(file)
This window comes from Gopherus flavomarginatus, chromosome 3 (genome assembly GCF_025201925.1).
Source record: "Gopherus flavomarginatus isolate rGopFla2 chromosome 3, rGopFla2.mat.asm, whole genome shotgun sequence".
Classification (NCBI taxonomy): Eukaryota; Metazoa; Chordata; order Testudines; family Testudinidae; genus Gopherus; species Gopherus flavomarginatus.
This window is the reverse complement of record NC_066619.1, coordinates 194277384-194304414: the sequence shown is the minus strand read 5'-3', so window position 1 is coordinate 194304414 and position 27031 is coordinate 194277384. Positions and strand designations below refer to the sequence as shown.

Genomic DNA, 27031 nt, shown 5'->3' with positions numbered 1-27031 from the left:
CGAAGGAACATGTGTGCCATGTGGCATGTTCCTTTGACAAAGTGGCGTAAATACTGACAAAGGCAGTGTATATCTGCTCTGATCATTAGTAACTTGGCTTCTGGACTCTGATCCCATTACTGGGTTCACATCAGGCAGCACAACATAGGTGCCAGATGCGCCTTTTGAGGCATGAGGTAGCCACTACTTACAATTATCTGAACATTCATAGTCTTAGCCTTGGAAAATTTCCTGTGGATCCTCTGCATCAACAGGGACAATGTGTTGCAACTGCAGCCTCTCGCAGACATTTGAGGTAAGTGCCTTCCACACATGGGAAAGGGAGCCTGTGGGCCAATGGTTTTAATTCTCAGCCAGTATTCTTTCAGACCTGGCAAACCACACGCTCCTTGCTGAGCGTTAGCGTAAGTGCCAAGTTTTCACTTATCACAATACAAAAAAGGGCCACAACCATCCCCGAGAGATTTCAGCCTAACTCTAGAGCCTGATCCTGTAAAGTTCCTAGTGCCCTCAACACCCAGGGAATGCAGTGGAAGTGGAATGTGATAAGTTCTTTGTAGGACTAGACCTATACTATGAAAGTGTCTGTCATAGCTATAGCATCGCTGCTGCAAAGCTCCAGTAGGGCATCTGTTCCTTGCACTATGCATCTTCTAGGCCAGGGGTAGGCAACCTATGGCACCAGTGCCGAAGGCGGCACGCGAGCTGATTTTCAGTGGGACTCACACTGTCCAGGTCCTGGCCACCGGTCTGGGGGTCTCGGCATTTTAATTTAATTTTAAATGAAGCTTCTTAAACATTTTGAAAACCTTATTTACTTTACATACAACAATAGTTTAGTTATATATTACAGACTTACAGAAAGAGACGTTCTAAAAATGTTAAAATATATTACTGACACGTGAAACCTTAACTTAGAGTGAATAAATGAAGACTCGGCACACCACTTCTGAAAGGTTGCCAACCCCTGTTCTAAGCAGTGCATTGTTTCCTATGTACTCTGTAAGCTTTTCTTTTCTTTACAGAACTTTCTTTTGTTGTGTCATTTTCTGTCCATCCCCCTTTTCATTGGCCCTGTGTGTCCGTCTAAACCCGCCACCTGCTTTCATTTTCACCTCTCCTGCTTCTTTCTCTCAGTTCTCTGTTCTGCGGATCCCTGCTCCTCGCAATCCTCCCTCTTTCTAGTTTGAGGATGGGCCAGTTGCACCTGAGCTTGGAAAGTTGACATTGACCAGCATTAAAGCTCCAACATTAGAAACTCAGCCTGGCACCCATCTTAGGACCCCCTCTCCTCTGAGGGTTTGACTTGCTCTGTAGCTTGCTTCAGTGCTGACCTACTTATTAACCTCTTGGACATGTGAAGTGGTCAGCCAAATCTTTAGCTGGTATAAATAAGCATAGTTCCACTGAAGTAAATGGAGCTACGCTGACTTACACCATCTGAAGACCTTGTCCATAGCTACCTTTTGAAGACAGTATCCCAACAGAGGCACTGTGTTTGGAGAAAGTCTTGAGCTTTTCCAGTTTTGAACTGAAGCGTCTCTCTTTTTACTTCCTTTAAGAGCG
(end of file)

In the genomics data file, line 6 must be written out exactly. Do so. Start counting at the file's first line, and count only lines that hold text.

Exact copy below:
CGAAGGAACATGTGTGCCATGTGGCATGTTCCTTTGACAAAGTGGCGTAAATACTGACAAAGGCAGTGTATATCTGCTCTGATCATTAGTAACTTGGCTTCTGGACTCTGATCCCATTACTGGGTTCACATCAGGCAGCACAACATAGGTGCCAGATGCGCCTTTTGAGGCATGAGGTAGCCACTACTTACAATTATCTGAACATTCATAGTCTTAGCCTTGGAAAATTTCCTGTGGATCCTCTGCATCAACAGGGACAATGTGTTGCAACTGCAGCCTCTCGCAGACATTTGAGGTAAGTGCCTTCCACACATGGGAAAGGGAGCCTGTGGGCCAATGGTTTTAATTCTCAGCCAGTATTCTTTCAGACCTGGCAAACCACACGCTCCTTGCTGAGCGTTAGCGTAAGTGCCAAGTTTTCACTTATCACAATACAAAAAAGGGCCACAACCATCCCCGAGAGATTTCAGCCTAACTCTAGAGCCTGATCCTGTAAAGTTCCTAGTGCCCTCAACACCCAGGGAATGCAGTGGAAGTGGAATGTGATAAGTTCTTTGTAGGACTAGACCTATACTATGAAAGTGTCTGTCATAGCTATAGCATCGCTGCTGCAAAGCTCCAGTAGGGCATCTGTTCCTTGCACTATGCATCTTCTAGGCCAGGGGTAGGCAACCTATGGCACCAGTGCCGAAGGCGGCACGCGAGCTGATTTTCAGTGGGACTCACACTGTCCAGGTCCTGGCCACCGGTCTGGGGGTCTCGGCATTTTAATTTAATTTTAAATGAAGCTTCTTAAACATTTTGAAAACCTTATTTACTTTACATACAACAATAGTTTAGTTATATATTACAGACTTACAGAAAGAGACGTTCTAAAAATGTTAAAATATATTACTGACACGTGAAACCTTAACTTAGAGTGAATAAATGAAGACTCGGCACACCACTTCTGAAAGGTTGCCAACCCCTGTTCTAAGCAGTGCATTGTTTCCTATGTACTCTGTAAGCTTTTCTTTTCTTTACAGAACTTTCTTTTGTTGTGTCATTTTCTGTCCATCCCCCTTTTCATTGGCCCTGTGTGTCCGTCTAAACCCGCCACCTGCTTTCATTTTCACCTCTCCTGCTTCTTTCTCTCAGTTCTCTGTTCTGCGGATCCCTGCTCCTCGCAATCCTCCCTCTTTCTAGTTTGAGGATGGGCCAGTTGCACCTGAGCTTGGAAAGTTGACATTGACCAGCATTAAAGCTCCAACATTAGAAACTCAGCCTGGCACCCATCTTAGGACCCCCTCTCCTCTGAGGGTTTGACTTGCTCTGTAGCTTGCTTCAGTGCTGACCTACTTATTAACCTCTTGGACATGTGAAGTGGTCAGCCAAATCTTTAGCTGGTATAAATAAGCATAGTTCCACTGAAGTAAATGGAGCTACGCTGACTTACACCATCTGAAGACCTTGTCCATAGCTACCTTTTGAAGACAGTATCCCAACAGAGGCACTGTGTTTGGAGAAAGTCTTGAGCTTTTCCAGTTTTGAACTGAAGCGTCTCTCTTTTTACTTCCTTTAAGAGCG